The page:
Disqualification Bounces Lilly King from 200 Breaststroke; Sydney Pickrem Paces Field

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Photo Courtesy: Peter H. Bick

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World Swimming Championships (Lilly King)

Gwangju 2019

Day 5 Heats (Women’s 200 breaststroke)

Over the past year, the United States’ Lilly King has significantly improved her ability over the 200 breaststroke, to the point where she entered the World Championships as a medal contender. However, a disqualification in the preliminary heats will prevent King from showing whether her skill over four laps is on par with what she can do in the 100 breast. After touching the wall behind South Africa’s Tatjana Schoenmaker, King looked to the scoreboard and saw a “DQ” next to her name. Word is King was disqualified for a one-hand touch on the first turn.

King was expected to renew her rivalry with Russia’s Yuliya Efimova in the 200 breast, as the women went gold-silver earlier in the meet in the 100 breast. But King’s disqualification will put the next chapter in that duel on hold until the 50 breaststroke. While King met a difficult fate, Canada’s Sydney Pickrem earned the top seed for the semifinals, thanks to a prelim time of 2:24.53. Schoenmaker was second-fastest, going 2:24.66. Pickrem has enjoyed a few idle days after opening the competition with a bronze medal in the 200 individual medley.

South Africa also received a strong showing from Kaylene Corbett, who qualified third in 2:24.83, ahead of the 2:24.93 of Switzerland’s Lisa Mamie and the matching 2:25.01 marks posted by Efimova and Canada’s Kelsey Wog. The top eight was rounded out by Belgium’s Fanny Lecluyse (2:25.05) and Great Britain’s Molly Renshaw and American Micah Sumrall, who each went 2:25.17. China’s Ye Shiwen was 10th in 2:25.41.

Semifinalists

1. Sydney Pickrem, Canada 2:24.53
2. Tatjana Schoenmaker, South Africa 2:24.66
3. Kaylene Corbett, South Africa 2:24.83
4. Lisa Mamie, Switzerland 2:24.93
5. Yuliya Efimova, Russia 2:25.01
5. Kelsey Wog, Canada 2:25.01
7. Fanny Lecluyse, Belgium 2:25.05
8. Molly Renshaw, Great Britain 2:25.17
8. Micah Sumrall, United States 2:25.17
10. Ye Shiwen, China 2:25.41
11. Reona Aoki, Japan 2:25.93
12. Mariia Temnikova, Russia 2:25.98
13. Jessica Vall Montero, Spain 2:26.04
14. Victoria Kaminskaya, Portugal 2:26.06
15. Jenna Strauch, Australia 2:26.25
16. Back Suyeon, Korea 2:26.56

53 comments

    • Leonel Reyes

      Katie McNerney yes, read the rules

    • Katie McNerney

      Leonel Reyes I know the rules, thanks for your needless remark. Not expecting a one hand touch at this level.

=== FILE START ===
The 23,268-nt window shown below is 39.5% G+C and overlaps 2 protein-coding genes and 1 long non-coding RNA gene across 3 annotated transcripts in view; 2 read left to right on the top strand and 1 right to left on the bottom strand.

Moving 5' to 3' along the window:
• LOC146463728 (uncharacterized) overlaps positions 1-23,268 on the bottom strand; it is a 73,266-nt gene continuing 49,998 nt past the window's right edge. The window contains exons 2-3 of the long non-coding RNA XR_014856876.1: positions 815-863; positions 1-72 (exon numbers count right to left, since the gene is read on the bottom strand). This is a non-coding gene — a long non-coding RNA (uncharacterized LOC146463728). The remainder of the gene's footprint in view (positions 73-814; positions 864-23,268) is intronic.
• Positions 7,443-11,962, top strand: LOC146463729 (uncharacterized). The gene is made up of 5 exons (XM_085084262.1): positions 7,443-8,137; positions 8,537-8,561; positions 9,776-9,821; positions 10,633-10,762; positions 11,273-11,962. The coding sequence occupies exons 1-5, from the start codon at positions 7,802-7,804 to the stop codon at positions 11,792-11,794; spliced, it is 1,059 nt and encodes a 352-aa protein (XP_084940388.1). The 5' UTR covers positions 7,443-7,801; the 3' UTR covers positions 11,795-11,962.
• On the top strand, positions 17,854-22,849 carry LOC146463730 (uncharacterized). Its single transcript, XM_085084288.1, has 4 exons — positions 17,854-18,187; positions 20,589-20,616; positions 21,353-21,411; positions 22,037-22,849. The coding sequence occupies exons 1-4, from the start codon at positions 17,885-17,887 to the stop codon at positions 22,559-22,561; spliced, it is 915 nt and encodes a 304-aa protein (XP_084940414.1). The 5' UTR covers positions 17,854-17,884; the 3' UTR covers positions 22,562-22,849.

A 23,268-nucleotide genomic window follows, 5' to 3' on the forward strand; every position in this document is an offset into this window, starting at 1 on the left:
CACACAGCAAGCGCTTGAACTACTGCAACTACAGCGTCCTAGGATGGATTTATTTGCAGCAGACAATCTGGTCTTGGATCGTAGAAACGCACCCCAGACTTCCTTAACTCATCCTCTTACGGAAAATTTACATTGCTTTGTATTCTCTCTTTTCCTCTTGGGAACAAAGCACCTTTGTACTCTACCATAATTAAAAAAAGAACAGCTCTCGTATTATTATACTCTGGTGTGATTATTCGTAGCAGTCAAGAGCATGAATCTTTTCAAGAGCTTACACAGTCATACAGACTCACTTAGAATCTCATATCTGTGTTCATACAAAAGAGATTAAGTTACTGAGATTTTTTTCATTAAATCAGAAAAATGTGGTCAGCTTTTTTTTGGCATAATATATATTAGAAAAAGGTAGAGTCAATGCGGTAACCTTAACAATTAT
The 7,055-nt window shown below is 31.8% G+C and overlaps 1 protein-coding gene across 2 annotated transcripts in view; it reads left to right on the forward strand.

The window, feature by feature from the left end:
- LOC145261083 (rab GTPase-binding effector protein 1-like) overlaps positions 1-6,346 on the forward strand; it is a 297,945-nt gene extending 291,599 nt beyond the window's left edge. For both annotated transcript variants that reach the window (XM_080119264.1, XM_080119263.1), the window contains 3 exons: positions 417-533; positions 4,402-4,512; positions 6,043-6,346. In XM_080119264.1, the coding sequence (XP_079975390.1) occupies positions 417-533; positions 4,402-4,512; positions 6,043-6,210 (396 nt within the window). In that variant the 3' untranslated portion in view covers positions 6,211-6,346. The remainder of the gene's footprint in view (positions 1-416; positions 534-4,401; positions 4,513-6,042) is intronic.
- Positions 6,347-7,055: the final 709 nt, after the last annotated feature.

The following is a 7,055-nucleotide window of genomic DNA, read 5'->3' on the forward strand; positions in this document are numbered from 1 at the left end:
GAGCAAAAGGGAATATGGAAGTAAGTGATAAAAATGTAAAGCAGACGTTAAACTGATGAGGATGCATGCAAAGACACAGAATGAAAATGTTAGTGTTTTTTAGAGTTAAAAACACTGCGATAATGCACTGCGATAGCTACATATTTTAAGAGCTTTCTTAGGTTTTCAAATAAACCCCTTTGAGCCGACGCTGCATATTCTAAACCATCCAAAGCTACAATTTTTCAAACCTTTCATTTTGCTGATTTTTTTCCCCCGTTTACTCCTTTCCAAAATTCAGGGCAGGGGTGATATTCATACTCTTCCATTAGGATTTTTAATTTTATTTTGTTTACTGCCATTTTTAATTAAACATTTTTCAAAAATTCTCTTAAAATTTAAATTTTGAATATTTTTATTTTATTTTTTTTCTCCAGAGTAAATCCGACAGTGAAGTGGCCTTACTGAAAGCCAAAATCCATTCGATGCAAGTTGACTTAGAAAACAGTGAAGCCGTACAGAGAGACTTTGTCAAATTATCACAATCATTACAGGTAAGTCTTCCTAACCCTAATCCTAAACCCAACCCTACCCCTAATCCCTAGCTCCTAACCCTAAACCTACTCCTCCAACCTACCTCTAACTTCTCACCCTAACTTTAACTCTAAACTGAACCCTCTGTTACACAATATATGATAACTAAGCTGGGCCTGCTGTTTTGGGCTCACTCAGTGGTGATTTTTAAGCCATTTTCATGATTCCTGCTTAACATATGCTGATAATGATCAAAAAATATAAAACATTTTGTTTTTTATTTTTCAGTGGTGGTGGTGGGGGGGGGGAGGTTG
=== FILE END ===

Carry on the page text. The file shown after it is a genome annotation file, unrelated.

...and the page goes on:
• Barbara Skelton

      Katie McNerney they will surely appeal….let’s see the end result….hopeful for her

    • Scott Montgomery

      Katie McNerney I wanted to reply but I think I am getting your view. You’re not questioning the rules you’re questioning the athlete, correct? Meaning that the mistake shouldn’t happen by the athlete at this level not meaning the rules shouldn’t be enforced at this level?

    • Shindig Smith

      Curious if they replayed the one hand touch? Some swimmer’s do a 2 hand touch and immediately “swipe” one hand out to finish the heat. It appears to be a one hand touch to an official..🤔

    • Katie McNerney

      Scott Montgomery yes, to all of it. It’s not a common call to hear with these athletes. Shaking my head that an athlete would do that at this level, And hope it was the right call by the official.

    • Barbara Skelton

      Katie McNerney it is also hard to call as the water is choppy and hard for a TO to see clearly….will be interesting to see the end result in an hours times….if appealed

    • Jana Ellis Vincent

      Katie McNerney it’s not intentional. The reflexes are so fast on the part of the swimmer at this level that they ‘know’ when their hands will hit the wall anticipating the beginning of the turn. They’ve done fast turns a gazillion times and it’s so automatic and burned into their reflexes exactly how it’s supposed to ‘feel’. She probably literally missed one hand by centimeters as she began her turn …..it happens to the best of them.

    • Katie McNerney

      Jana Ellis Vincent I don’t disagree. 1. If it happened I’m very surprised 2. It better have been Very obvious for the official to call it, because it is supposed to go in favor of the athlete if they are unsure. Again it isn’t called often so I’m curious about how it happened from all sides of the situation.

    • Barbara Skelton

      Katie McNerney they will have overhead camera’s to assist with any appeal process…..as it is hard to video this from the stands etc..it must be directly above to call it

    • Melanie Hinson

      @Katie #preach
      She swims it often enough to swim it in her sleep. She thought she could do a one handed touch fast enough to not get caught.